This is … not what I would have expected from a country that just elected a protectionist, who spent part of the campaign fantasizing about 45 percent tariffs on China. If I had to explain it, though, I would have guessed that there was an enormous “Trump effect” on the left in which Democrats, knowing that Trump is a harsh critic of foreign trade deals and feeling reflexively opposed to pretty much anything he supports, would have reacted to a poll like this by overwhelmingly embracing trade as an “opportunity” rather than a “threat.” The result, in other words, has less to do with honest opinions about trade than it does about Democratic disgust with Trump.
Or so I would have guessed. But I would have been wrong — or half-wrong.
Democratic support for foreign trade is way, way up since last year, just as you’d expect from the party’s current “everything Trump likes is bad!” posture — but support among Republicans is up too, almost as much as it is among Dems. (Support among indies is also up, although more modestly.) What gives? Why hasn’t Trumpmania on the right bred more suspicion that foreign trade is a threat rather than an opportunity?
Gallup floats a theory:
Foreign trade was a major theme of the 2016 presidential election, with Donald Trump and Bernie Sanders having denounced trade agreements such as the North American Free Trade Agreement and the Trans-Pacific Partnership. However, rather than rejecting agreements like these outright, President Trump has promised to replace multinational agreements such as the TPP with bilateral deals on more favorable terms for the U.S. This reasoning may help explain why more Americans now see trade as a mechanism for economic growth.
They’re on the right track but I wouldn’t formulate it quite the same way. What you’re seeing among Republicans, I think, is a more basic phenomenon of viewing everything the federal government does more favorably when your guy is in charge of it. Case in point:
That’s some leap in a single year, but it makes sense as a vote of confidence in Trump: It’s not so much that the economy has improved overnight as faith that the economy will begin to improve now that Republican policies are steering the ship of state. The same probably holds for right-wing views of foreign trade. GOP support for foreign trade was middling last year because it was, after all, Barack Obama who was in charge of bargaining for the United States. A lot of criticism was heaped on TPP, which Trump vowed to abandon. Now that he has, and now that the nationalist who wrote “The Art of the Deal” is at the table negotiating with foreign nations, Republicans feel more confident that foreign trade will benefit them — that it’ll be an “opportunity” going forward, including an opportunity to repatriate jobs. The interesting thing about the poll is that, for once, you might not be seeing mirror-image partisan reasoning among Democrats in which their views of trade turn negative because suddenly Trump is in charge of it. My guess, as noted, is that they’re embracing foreign trade partially because they know Trump is skeptical of it. Although of course it may be that even many blue-collar Democrats prefer Trump to Obama on trade because he’s made such a show of reducing outsourcing. (Democrats have been more supportive of free trade than Republicans have for years now.) A president who makes noise about bringing back the jobs may simply enjoy more confidence on trade across all parties. Which would explain why the numbers among independents are up too.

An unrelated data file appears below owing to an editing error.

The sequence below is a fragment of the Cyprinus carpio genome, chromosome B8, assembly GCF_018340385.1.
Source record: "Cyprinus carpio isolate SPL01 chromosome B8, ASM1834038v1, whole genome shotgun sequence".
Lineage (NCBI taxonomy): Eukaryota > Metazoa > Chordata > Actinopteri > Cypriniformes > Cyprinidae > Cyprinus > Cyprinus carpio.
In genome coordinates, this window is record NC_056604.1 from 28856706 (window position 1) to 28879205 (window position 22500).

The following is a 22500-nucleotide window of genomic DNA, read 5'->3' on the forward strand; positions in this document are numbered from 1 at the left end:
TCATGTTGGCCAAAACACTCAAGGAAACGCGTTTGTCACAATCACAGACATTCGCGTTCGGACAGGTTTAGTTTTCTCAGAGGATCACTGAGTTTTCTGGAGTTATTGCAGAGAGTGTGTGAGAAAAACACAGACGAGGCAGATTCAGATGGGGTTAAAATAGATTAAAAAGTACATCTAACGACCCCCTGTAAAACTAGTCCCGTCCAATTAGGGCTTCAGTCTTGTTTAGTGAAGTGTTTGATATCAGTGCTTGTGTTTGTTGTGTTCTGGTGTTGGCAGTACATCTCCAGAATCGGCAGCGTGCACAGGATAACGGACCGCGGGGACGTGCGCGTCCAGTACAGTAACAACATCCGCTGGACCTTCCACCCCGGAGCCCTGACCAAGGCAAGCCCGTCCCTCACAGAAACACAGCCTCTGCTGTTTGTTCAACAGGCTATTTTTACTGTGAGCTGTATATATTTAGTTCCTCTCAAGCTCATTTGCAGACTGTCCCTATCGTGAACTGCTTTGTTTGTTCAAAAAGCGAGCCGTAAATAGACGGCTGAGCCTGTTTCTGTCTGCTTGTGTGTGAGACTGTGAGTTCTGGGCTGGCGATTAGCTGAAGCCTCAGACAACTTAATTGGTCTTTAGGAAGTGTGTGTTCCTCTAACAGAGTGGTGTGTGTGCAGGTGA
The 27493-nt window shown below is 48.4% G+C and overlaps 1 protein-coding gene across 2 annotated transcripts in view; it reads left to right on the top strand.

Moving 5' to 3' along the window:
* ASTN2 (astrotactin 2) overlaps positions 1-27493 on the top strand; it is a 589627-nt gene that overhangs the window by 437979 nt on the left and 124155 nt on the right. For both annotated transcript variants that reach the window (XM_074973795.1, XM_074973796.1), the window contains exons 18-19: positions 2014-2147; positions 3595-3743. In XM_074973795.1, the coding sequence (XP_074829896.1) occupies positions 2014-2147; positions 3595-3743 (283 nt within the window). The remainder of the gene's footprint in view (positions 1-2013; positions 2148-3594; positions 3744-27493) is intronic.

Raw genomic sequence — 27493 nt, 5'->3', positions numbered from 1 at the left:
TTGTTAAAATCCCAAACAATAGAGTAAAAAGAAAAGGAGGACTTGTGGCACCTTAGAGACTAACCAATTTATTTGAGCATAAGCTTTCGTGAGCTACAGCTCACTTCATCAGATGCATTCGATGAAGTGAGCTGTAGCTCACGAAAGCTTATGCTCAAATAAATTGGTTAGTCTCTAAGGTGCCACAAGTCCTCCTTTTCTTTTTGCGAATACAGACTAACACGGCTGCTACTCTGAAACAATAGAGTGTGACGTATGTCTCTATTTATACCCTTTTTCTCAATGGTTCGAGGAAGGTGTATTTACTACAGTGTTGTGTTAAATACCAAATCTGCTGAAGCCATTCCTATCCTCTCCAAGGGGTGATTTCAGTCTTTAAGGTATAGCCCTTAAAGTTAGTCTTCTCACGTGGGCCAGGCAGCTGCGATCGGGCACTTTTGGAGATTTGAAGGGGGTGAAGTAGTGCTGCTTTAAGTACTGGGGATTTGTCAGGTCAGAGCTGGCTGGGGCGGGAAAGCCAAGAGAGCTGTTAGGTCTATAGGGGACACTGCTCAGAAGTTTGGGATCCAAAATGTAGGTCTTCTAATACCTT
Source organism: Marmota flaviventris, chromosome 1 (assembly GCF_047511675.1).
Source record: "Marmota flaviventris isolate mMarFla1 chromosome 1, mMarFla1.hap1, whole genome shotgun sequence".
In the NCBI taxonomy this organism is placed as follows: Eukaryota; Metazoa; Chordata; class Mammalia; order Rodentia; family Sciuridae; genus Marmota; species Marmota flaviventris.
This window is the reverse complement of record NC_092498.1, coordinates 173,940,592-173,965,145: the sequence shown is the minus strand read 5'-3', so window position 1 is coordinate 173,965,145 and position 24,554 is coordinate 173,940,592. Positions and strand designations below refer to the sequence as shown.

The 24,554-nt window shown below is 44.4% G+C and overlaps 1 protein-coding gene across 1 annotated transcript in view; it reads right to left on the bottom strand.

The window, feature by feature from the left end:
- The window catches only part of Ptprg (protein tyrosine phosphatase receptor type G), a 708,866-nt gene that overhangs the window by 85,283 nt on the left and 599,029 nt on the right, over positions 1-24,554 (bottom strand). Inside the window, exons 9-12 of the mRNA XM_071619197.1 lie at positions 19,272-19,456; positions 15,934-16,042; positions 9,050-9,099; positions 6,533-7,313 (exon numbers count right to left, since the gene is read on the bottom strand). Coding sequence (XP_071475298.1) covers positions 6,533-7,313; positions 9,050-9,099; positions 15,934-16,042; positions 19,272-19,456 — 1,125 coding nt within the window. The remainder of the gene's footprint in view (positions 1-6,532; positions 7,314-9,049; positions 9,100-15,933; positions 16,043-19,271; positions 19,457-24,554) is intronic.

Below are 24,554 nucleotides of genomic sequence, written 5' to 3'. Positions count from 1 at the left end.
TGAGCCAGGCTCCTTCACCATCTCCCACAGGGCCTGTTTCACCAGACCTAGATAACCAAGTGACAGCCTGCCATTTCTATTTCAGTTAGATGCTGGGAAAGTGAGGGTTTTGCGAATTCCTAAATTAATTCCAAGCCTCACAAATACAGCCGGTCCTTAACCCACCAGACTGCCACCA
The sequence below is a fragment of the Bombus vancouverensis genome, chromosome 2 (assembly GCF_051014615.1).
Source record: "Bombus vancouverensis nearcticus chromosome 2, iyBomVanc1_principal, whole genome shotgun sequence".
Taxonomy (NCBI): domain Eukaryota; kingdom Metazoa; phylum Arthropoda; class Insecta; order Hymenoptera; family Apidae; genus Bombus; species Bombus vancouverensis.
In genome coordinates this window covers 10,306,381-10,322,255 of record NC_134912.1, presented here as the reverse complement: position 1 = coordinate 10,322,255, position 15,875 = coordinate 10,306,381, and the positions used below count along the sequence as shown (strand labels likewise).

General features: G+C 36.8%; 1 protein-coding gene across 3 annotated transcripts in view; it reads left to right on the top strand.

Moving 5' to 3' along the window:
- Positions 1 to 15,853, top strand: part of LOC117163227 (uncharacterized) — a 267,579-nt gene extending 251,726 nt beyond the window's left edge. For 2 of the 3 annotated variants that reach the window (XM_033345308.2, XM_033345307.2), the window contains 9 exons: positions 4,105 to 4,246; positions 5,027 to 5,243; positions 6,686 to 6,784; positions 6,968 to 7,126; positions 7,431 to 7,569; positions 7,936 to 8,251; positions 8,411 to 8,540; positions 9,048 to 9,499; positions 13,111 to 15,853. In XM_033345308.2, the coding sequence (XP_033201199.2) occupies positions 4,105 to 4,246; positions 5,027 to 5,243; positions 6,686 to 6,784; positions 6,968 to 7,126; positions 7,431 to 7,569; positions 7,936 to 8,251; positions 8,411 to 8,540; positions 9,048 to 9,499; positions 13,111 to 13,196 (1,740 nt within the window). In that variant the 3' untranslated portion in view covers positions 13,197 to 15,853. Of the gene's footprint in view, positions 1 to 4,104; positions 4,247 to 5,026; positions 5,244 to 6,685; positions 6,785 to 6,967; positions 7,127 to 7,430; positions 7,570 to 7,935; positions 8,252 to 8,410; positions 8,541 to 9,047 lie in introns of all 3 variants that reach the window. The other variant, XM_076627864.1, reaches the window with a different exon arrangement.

Whatever the answer, the effect has been dramatic. Since 1993, the share of Americans who viewed foreign trade as an “opportunity” had never grown higher than 58 percent and the share who viewed it as a “threat” had never dropped below 34 percent. Today those numbers are 72 and 23, respectively. Wow.